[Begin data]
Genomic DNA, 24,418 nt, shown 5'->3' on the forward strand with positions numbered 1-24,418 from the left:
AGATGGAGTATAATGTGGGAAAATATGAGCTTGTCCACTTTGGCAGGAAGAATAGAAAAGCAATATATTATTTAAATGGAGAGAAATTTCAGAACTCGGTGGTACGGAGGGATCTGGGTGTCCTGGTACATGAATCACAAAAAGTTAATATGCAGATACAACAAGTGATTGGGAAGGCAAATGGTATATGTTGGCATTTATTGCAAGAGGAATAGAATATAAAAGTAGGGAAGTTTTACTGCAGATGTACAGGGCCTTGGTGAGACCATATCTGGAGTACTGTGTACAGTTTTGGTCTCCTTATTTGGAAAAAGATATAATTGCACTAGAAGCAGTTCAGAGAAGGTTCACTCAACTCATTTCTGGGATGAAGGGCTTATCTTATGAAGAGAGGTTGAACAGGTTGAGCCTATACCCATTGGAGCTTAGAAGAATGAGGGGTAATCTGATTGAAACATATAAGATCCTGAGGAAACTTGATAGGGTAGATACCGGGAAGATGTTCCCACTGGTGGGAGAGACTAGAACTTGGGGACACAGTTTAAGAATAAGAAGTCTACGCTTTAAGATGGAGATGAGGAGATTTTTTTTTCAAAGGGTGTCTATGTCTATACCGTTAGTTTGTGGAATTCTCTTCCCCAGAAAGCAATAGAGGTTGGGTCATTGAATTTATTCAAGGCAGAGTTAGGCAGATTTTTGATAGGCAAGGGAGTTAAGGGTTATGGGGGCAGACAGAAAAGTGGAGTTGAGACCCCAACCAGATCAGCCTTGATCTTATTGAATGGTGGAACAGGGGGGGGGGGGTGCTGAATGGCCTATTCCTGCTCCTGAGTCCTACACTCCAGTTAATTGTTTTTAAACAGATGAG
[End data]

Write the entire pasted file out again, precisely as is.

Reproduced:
Genomic DNA, 24,418 nt, shown 5'->3' on the forward strand with positions numbered 1-24,418 from the left:
AGATGGAGTATAATGTGGGAAAATATGAGCTTGTCCACTTTGGCAGGAAGAATAGAAAAGCAATATATTATTTAAATGGAGAGAAATTTCAGAACTCGGTGGTACGGAGGGATCTGGGTGTCCTGGTACATGAATCACAAAAAGTTAATATGCAGATACAACAAGTGATTGGGAAGGCAAATGGTATATGTTGGCATTTATTGCAAGAGGAATAGAATATAAAAGTAGGGAAGTTTTACTGCAGATGTACAGGGCCTTGGTGAGACCATATCTGGAGTACTGTGTACAGTTTTGGTCTCCTTATTTGGAAAAAGATATAATTGCACTAGAAGCAGTTCAGAGAAGGTTCACTCAACTCATTTCTGGGATGAAGGGCTTATCTTATGAAGAGAGGTTGAACAGGTTGAGCCTATACCCATTGGAGCTTAGAAGAATGAGGGGTAATCTGATTGAAACATATAAGATCCTGAGGAAACTTGATAGGGTAGATACCGGGAAGATGTTCCCACTGGTGGGAGAGACTAGAACTTGGGGACACAGTTTAAGAATAAGAAGTCTACGCTTTAAGATGGAGATGAGGAGATTTTTTTTTCAAAGGGTGTCTATGTCTATACCGTTAGTTTGTGGAATTCTCTTCCCCAGAAAGCAATAGAGGTTGGGTCATTGAATTTATTCAAGGCAGAGTTAGGCAGATTTTTGATAGGCAAGGGAGTTAAGGGTTATGGGGGCAGACAGAAAAGTGGAGTTGAGACCCCAACCAGATCAGCCTTGATCTTATTGAATGGTGGAACAGGGGGGGGGGGGTGCTGAATGGCCTATTCCTGCTCCTGAGTCCTACACTCCAGTTAATTGTTTTTAAACAGATGAG